Deduction in respect of profits and !ains from industrial undertakin!s, etc., established after a certain date – New section 80-I [The Finance (No.2) Act,  1980]

“19.4 The new “tax holiday” scheme differs from the existing scheme in the following respects, namely:-

(i)

(ii)

(iii) In computing the quantum of “tax holiday” profits in all cases, taxable income derived from the new industrial units, etc., will be determined as if such unit were an independent unit owned by an assessee who does not have any other source of income. In the  result, the losses, depreciation and investment allowance of earlier years in respect of the new industrial undertaking, ship or approved hotel will be taken into account in determining the quantum of  eduction admissible under the new section 80-I even though they  may actually have been set off against the profits of the assessee  from other sources.”

[emphasis supplied]

The whole purport and intent of section 80-IA(5), even as explained by the Board vide its said Circular, being relied upon both by the assessee and the Revenue, is towards providing a separate and parallel basis for the aggregation and carry forward of unabsorbed depreciation and/or loss of the eligible business for the purpose of determination of quantum of deduction admissible under the said section. To the same effect and purport are the ‘Notes on clauses’ (reported at 123 ITR (Statutes) 126) and the ‘Memorandum explaining the provisions of the Bill, vide clause 30 thereof qua section 80-I (appearing at 123 ITR (Statutes) 154)), clarifying the legislative intent.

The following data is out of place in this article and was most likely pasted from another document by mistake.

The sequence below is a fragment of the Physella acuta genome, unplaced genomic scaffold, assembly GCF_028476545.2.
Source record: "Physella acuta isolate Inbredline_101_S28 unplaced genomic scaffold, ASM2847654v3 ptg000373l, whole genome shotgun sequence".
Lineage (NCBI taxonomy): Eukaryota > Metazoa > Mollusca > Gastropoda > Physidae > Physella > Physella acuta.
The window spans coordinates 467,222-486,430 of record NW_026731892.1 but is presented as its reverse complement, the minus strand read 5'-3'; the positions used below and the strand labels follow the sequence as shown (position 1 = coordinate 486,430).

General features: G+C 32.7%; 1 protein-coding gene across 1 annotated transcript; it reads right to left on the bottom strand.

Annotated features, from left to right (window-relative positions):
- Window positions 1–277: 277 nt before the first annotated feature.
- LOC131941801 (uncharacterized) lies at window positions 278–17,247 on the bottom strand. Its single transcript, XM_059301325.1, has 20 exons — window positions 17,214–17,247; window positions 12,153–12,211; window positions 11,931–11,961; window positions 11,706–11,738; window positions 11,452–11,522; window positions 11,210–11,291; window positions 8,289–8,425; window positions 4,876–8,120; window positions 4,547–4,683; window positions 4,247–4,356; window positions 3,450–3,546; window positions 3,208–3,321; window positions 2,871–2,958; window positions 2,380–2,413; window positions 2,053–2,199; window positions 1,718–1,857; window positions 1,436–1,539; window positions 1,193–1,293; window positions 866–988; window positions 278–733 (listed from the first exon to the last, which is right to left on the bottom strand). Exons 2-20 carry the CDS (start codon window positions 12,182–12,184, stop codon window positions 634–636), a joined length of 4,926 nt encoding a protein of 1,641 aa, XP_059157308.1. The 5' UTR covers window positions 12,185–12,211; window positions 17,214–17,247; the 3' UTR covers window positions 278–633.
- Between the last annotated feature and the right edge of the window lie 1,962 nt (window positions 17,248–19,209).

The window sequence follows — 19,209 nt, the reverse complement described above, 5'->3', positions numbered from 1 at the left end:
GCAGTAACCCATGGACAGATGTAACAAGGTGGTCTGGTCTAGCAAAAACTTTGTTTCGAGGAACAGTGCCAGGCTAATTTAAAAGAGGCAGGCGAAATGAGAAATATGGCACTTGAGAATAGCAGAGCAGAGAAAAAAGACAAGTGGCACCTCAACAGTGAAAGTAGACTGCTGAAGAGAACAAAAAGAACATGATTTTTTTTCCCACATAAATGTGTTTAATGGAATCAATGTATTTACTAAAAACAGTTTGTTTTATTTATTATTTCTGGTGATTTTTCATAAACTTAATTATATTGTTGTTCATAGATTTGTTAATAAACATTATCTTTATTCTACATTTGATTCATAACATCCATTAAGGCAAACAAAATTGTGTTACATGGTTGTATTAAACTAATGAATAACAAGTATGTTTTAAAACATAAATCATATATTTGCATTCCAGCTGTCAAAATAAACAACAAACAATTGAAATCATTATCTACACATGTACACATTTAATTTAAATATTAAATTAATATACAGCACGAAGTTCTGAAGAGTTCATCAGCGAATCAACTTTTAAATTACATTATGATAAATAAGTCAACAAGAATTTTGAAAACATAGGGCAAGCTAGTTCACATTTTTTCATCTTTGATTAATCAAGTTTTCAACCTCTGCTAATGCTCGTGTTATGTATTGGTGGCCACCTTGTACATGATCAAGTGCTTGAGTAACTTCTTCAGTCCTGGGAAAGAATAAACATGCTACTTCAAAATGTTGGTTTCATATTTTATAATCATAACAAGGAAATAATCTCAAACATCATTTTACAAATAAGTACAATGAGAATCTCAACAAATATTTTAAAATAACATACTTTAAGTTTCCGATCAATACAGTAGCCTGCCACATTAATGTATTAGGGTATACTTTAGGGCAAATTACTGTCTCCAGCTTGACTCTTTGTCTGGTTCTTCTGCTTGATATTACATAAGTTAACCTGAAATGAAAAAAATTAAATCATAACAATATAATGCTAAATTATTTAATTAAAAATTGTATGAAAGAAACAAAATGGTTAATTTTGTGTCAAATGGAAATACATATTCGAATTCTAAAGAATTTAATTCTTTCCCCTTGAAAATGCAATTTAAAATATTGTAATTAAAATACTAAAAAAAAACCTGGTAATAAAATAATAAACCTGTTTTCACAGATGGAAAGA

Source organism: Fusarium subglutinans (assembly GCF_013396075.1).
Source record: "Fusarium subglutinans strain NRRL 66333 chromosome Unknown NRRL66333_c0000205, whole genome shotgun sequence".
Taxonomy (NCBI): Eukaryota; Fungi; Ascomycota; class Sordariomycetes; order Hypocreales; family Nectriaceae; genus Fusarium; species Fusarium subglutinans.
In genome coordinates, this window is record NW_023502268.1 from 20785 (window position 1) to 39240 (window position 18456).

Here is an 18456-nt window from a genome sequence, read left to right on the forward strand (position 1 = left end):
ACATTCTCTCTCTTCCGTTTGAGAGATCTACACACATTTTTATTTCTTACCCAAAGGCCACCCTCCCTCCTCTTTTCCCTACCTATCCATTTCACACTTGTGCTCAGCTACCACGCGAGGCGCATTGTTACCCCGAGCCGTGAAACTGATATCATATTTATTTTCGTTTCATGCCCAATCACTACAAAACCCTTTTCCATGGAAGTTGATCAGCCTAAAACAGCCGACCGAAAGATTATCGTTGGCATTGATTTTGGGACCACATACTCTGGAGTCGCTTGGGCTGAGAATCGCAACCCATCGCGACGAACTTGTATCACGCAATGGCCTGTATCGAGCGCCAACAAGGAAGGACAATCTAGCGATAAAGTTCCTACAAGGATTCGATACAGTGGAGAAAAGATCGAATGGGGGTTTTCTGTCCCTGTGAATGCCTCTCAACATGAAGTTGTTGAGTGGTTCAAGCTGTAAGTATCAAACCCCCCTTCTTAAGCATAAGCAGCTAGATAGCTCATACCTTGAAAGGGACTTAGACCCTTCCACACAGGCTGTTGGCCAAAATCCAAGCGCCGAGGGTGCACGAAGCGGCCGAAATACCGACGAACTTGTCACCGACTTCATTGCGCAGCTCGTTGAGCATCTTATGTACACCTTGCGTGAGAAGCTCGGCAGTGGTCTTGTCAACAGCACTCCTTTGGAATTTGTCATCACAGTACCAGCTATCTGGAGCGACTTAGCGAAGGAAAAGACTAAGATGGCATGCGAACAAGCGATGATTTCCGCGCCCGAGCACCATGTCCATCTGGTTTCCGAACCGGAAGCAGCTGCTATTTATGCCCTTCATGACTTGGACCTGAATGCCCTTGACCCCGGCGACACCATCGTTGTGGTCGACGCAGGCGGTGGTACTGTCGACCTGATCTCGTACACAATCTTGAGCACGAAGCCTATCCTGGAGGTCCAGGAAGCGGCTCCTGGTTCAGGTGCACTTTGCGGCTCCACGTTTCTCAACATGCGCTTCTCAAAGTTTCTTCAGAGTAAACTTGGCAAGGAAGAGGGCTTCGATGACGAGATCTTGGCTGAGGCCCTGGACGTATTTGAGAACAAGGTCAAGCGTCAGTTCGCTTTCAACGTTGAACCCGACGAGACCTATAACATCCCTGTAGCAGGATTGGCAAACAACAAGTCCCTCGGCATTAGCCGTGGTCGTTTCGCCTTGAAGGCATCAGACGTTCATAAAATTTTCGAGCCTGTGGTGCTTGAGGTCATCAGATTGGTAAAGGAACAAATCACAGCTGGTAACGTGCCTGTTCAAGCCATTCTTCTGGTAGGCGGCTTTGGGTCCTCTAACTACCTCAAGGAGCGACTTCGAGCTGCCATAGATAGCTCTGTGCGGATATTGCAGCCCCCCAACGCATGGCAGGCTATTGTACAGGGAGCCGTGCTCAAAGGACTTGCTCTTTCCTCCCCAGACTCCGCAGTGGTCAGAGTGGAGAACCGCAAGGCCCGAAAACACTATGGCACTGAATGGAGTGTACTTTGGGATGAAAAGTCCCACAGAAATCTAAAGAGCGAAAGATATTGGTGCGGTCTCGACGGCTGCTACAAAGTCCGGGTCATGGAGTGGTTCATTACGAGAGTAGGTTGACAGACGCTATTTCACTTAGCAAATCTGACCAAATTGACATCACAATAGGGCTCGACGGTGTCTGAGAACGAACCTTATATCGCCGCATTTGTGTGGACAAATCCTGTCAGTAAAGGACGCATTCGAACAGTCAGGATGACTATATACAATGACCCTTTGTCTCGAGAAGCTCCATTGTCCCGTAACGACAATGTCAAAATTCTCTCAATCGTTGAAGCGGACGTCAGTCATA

If the first year of claim of deduction u/s.80-IA(1) is itself taken as a initial assessment year, the whole purpose of the provision gets defeated; rather, botched, where there is an unabsorbed deprecation / loss incurred prior to that year, so that there is no scope for the same being carried forward and set off. There is no rationale for such an embargo or restriction, which is thus incomprehensible in-as-much as it is neither borne out by the clear language of the provision nor by its rationale; rather, goes against its grain, besides being inconsistent with the Memorandum, Explanatory Notes and the Board Circular explaining the provision, which operate as a contemporanea exposito inasmuch as they clarify the legislative intent that the aggregation would be applicable for the initial, loss years. True, the said circular is not binding on the higher courts of law, or the tribunal for that matter, but only on the Revenue authorities. So, however, the question that remains unanswered is the legal or the logical basis for ignoring the same. What, one may ask, could be the purpose in excluding the losses for the initial years for aggregation; for which though we see no reason, given the legislative intention as expressed and noted herein above, and the fact that no deduction would even otherwise be available in case of a loss. After all, there is no question or reason for the assessee to opt for the year of loss as the ‘initial assessment year’, and of which the Legislature could not but be considered to be aware of. This is assuming that the provision confers that option to the assessee. In other words, some infirmity therein (the Circular and the Memorandum explaining the provisions as well as Notes on clauses) has to be shown so as to disregard the same as not valid or acceptable. It is in fact not merely a case of a circular, even as pointed out by the special bench at para 59 (also read paras 16 to 18) of its Order. In fact, the assessee in the instant case itself relies on the said Circular to press for its claim for the impugned set off.